Krugman predicts disaster if governments cut spending like every government but the US federal government plans to do. If governments do cut their budgets, economies will experience painful healing process, so Krugman will be able to claim he was right during that time. When economies rebound, he’ll be able to claim they would have rebounded without the cuts. Krugman is in a no-lose position. He can always blame every economic problem on not spending enough.

14 reasons the US government will never balance its budget. A couple of select choices:
"Approximately 57 percent of Barack Obama's 3.8 trillion dollar budget for 2011 consists of direct payments to individual Americans or is money that is spent on their behalf."
That's $2.17 trillion spent on vote buying.
"Over 40 million Americans are now on food stamps and the U.S. Department of Agriculture is projecting that more than 43 million Americans will be on food stamps by the end of 2011."
That's an impressive measure of how effective the government has been at creating poverty and subsequent dependence.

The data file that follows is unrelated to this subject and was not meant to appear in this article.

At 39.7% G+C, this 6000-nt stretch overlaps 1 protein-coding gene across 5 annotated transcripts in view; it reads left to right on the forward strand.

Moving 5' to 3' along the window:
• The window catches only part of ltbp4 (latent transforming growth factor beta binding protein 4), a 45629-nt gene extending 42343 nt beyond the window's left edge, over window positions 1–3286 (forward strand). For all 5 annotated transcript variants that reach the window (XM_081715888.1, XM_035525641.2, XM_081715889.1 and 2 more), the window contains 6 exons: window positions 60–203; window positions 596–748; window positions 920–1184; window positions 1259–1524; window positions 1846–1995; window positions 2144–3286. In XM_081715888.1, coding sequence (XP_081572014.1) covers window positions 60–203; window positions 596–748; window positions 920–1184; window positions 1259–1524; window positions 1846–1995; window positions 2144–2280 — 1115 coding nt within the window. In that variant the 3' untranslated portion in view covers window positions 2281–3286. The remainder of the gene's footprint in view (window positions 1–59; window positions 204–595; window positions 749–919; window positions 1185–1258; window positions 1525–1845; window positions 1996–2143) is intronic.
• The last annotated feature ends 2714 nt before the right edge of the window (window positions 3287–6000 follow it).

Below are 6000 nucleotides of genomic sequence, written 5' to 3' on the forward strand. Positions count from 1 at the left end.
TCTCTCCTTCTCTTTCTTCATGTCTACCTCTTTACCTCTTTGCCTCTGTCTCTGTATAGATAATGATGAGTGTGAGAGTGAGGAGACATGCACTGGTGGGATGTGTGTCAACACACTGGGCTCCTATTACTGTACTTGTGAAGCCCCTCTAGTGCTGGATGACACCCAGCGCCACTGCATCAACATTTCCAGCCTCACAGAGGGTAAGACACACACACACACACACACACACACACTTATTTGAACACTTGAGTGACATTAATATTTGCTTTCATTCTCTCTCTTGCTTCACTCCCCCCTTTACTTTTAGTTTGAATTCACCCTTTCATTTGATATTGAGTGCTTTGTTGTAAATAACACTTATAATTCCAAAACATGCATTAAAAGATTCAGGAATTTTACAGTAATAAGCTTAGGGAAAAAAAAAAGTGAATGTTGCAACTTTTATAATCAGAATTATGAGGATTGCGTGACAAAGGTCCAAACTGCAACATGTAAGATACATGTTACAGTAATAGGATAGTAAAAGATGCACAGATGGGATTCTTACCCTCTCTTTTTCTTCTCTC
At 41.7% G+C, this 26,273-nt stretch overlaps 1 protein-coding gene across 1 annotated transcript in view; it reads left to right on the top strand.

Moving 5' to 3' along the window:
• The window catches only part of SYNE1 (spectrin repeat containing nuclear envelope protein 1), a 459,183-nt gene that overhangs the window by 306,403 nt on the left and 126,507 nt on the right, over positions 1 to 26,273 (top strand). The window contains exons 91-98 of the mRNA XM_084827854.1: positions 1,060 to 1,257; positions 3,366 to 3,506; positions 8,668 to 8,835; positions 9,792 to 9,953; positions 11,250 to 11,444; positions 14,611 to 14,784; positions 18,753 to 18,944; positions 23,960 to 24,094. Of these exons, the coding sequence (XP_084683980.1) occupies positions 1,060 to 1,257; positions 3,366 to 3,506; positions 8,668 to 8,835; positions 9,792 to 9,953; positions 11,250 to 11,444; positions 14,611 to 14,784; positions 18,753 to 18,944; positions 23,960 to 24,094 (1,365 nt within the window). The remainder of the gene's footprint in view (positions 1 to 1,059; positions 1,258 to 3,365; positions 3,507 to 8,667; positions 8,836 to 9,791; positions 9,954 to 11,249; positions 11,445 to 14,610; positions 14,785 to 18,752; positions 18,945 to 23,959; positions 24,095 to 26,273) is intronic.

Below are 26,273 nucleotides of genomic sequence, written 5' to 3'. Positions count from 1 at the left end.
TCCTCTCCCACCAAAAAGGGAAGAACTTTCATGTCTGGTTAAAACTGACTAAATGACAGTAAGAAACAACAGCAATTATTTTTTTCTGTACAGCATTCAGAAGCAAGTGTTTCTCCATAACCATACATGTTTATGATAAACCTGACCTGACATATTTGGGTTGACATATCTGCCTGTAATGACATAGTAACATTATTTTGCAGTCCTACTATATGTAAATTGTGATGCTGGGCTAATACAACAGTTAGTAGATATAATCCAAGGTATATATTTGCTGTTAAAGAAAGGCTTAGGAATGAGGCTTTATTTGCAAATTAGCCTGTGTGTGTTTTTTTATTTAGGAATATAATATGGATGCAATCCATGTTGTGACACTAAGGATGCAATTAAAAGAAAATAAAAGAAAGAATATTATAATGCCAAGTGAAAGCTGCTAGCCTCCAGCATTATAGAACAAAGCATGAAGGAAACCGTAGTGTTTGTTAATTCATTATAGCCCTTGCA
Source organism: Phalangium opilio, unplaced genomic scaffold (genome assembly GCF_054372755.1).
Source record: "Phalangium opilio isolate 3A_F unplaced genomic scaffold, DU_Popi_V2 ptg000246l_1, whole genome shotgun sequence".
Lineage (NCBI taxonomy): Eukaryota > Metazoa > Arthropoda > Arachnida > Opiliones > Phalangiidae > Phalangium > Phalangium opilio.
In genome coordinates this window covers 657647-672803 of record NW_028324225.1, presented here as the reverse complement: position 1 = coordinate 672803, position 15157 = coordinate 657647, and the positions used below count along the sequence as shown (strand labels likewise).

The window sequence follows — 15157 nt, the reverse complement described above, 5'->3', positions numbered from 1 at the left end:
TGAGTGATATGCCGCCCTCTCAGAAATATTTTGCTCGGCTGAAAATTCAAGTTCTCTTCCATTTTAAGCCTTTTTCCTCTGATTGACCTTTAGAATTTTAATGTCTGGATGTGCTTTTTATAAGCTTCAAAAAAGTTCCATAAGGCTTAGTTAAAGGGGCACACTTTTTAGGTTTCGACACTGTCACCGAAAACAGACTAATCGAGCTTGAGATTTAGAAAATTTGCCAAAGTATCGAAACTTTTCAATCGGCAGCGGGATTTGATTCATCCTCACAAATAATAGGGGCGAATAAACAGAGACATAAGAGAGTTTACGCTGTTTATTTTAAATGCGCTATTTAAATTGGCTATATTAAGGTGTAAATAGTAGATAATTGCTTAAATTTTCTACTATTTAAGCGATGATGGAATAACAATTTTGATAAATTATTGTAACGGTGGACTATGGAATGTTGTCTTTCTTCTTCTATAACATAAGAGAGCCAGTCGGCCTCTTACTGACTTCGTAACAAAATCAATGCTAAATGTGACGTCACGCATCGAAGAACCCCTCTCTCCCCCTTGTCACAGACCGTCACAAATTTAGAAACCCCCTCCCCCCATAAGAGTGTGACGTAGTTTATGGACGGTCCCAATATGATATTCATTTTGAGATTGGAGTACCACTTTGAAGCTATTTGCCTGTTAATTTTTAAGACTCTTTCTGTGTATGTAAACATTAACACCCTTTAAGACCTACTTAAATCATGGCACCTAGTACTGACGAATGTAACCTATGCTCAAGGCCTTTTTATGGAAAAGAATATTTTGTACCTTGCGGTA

"Interest on the U.S. national debt now makes up 7% of the budget and it is climbing rapidly.  This is an expense that must be paid or else U.S. government finances collapse."
That sounds more like a reason government will balance the budget.
"The vast majority of the American people have become soft and don't know how to take care of themselves any longer.  We now have millions upon millions of people who are totally dependent on the U.S. government for survival.  As the government takes care of more and more people the red ink will increasingly get worse."